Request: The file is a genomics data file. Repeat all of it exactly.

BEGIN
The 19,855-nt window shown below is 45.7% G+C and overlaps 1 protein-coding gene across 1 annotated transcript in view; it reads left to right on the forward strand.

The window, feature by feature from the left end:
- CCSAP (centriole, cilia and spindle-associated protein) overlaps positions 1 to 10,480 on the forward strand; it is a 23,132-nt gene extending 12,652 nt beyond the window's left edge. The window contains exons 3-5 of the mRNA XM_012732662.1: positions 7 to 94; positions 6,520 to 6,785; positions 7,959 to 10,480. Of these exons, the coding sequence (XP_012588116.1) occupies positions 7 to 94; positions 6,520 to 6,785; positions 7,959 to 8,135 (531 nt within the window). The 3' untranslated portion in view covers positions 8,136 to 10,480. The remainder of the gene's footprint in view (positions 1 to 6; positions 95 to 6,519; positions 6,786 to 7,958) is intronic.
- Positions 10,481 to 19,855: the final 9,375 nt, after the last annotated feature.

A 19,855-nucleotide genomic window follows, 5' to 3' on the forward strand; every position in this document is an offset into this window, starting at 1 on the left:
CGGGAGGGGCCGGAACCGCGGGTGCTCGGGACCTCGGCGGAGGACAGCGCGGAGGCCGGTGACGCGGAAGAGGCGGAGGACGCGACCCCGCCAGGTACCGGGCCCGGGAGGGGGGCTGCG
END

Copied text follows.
The 19,855-nt window shown below is 45.7% G+C and overlaps 1 protein-coding gene across 1 annotated transcript in view; it reads left to right on the forward strand.

The window, feature by feature from the left end:
- CCSAP (centriole, cilia and spindle-associated protein) overlaps positions 1 to 10,480 on the forward strand; it is a 23,132-nt gene extending 12,652 nt beyond the window's left edge. The window contains exons 3-5 of the mRNA XM_012732662.1: positions 7 to 94; positions 6,520 to 6,785; positions 7,959 to 10,480. Of these exons, the coding sequence (XP_012588116.1) occupies positions 7 to 94; positions 6,520 to 6,785; positions 7,959 to 8,135 (531 nt within the window). The 3' untranslated portion in view covers positions 8,136 to 10,480. The remainder of the gene's footprint in view (positions 1 to 6; positions 95 to 6,519; positions 6,786 to 7,958) is intronic.
- Positions 10,481 to 19,855: the final 9,375 nt, after the last annotated feature.

A 19,855-nucleotide genomic window follows, 5' to 3' on the forward strand; every position in this document is an offset into this window, starting at 1 on the left:
CGGGAGGGGCCGGAACCGCGGGTGCTCGGGACCTCGGCGGAGGACAGCGCGGAGGCCGGTGACGCGGAAGAGGCGGAGGACGCGACCCCGCCAGGTACCGGGCCCGGGAGGGGGGCTGCG